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Major climate science report from the IPCC: what to look for

The much-anticipated sixth assessment report from the UN Intergovernmental Panel on Climate Change (IPCC) will be rolled out on Aug. 9, generating a burst of climate coverage in the media and putting pressure on lawmakers to act.

Why it matters: The IPCC's reports are designed to be the most authoritative summaries of the latest knowledge regarding our changing climate.

  • The new report will be used to help inform policymakers headed to the next round of UN climate talks in November in Glasgow.

The five key areas to watch in the new report, based on conversations with report authors and others who are familiar with its contents:

  1. For the first time, this report will include information — an entire chapter, in fact — on how human-caused global warming is tilting the odds toward more extreme events, such as heat waves and heavy precipitation.
  2. The report will place a greater emphasis on regional information that policymakers can use for climate risk assessments.
  3. It will look at a wider range of emissions scenarios, including more information about how greenhouse gas emissions are evolving in the real world. This could address concerns that too many climate studies use worst-case scenario projections that don't match actual emissions trends.
  4. The report will have revised figures for how sensitive the climate is to a doubling of carbon dioxide levels in the atmosphere, using a new suite of computer models, some of which have shown a far higher sensitivity than older models.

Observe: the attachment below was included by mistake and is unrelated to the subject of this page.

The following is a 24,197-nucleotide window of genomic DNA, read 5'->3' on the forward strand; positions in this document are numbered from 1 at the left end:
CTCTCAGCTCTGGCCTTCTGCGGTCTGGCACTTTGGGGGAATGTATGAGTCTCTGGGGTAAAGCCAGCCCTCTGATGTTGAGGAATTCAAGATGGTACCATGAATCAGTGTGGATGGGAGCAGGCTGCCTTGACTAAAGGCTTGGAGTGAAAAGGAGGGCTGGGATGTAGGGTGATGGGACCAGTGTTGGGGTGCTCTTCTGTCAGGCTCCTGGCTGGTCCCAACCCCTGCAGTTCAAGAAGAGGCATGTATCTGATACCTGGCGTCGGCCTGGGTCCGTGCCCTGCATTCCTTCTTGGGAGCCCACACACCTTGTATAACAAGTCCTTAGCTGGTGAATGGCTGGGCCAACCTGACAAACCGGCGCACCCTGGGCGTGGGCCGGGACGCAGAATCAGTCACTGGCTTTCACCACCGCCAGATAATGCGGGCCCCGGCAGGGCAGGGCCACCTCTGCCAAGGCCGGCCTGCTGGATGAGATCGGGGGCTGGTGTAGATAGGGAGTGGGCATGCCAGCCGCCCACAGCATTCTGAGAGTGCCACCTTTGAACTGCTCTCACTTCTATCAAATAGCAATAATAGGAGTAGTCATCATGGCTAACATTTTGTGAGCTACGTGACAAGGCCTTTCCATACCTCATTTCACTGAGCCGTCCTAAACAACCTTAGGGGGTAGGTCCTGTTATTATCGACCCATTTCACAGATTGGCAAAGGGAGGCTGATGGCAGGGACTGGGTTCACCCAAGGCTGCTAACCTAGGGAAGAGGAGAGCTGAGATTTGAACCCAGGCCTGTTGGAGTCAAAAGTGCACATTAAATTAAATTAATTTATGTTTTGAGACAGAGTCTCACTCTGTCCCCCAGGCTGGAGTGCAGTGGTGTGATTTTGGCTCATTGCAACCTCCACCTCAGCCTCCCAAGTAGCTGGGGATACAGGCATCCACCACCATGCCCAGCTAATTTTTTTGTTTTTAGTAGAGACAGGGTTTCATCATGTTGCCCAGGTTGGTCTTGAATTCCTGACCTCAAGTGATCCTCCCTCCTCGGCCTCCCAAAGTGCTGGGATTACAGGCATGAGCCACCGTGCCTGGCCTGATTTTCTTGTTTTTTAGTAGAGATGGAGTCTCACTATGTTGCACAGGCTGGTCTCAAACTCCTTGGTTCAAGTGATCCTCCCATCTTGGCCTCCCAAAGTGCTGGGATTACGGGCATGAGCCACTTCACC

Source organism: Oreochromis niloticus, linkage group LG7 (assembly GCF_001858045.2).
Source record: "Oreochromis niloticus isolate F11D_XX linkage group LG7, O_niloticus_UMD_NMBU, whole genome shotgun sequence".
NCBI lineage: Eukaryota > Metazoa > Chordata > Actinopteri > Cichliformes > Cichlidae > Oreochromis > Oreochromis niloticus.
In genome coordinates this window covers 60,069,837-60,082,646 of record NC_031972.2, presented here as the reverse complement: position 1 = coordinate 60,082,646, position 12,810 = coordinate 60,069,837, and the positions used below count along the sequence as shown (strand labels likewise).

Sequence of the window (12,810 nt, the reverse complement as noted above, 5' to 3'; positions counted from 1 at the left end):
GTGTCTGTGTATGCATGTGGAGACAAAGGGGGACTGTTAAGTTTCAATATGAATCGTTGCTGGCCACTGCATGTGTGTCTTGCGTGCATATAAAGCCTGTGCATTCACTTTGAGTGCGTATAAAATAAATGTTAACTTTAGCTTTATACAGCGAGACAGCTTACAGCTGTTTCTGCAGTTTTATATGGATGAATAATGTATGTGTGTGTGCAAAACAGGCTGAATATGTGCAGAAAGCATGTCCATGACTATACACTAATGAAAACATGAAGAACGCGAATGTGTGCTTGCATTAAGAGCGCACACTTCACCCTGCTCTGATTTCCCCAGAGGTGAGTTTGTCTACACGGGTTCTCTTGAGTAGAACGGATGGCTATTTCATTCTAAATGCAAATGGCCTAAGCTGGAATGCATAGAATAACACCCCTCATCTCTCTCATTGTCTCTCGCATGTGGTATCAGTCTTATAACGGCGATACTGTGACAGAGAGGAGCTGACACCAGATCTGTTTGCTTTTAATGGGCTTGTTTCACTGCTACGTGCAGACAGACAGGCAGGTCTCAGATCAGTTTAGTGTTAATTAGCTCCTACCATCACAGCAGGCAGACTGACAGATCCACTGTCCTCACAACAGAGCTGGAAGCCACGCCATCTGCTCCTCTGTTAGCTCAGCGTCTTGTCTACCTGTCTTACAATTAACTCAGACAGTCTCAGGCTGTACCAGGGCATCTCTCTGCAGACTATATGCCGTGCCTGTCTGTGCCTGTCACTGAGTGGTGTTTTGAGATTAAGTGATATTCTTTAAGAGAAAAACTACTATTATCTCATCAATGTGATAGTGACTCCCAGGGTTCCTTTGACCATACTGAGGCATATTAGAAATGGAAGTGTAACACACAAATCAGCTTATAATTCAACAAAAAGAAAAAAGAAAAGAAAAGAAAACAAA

5. Expect a new range of both projected temperature changes and sea level rise through 2100. The 2014 report, for example, did not include scenarios of significant melting that has since been observed in Greenland and parts of Antarctica, which the new report is expected to include.

What they're saying: According to Zeke Hausfather, director of climate and energy at The Breakthrough Institute and a contributor to the forthcoming report, it is likely to reshape our thinking on how close we are to the Paris Agreement's target of limiting global warming to 1.5°C (2.7°F) above preindustrial levels.

  • "It's really important that policymakers understand the latest science on these issues in order to make decisions. And the IPCC in many ways is explicitly set up to inform policymakers," Hausfather said.
  • Hausfather said there have been some revisions to surface temperature data sets in recent years, which will be included in the IPCC report, that slightly increase the amount of warming that's already taken place. This means we're actually closer to the 1.5°C target than previously thought.
  • He said to expect a focus on when we might cross 1.5°C and 2°C under different emissions scenarios and estimates of how sensitive the climate is to increasing amounts of greenhouse gases.

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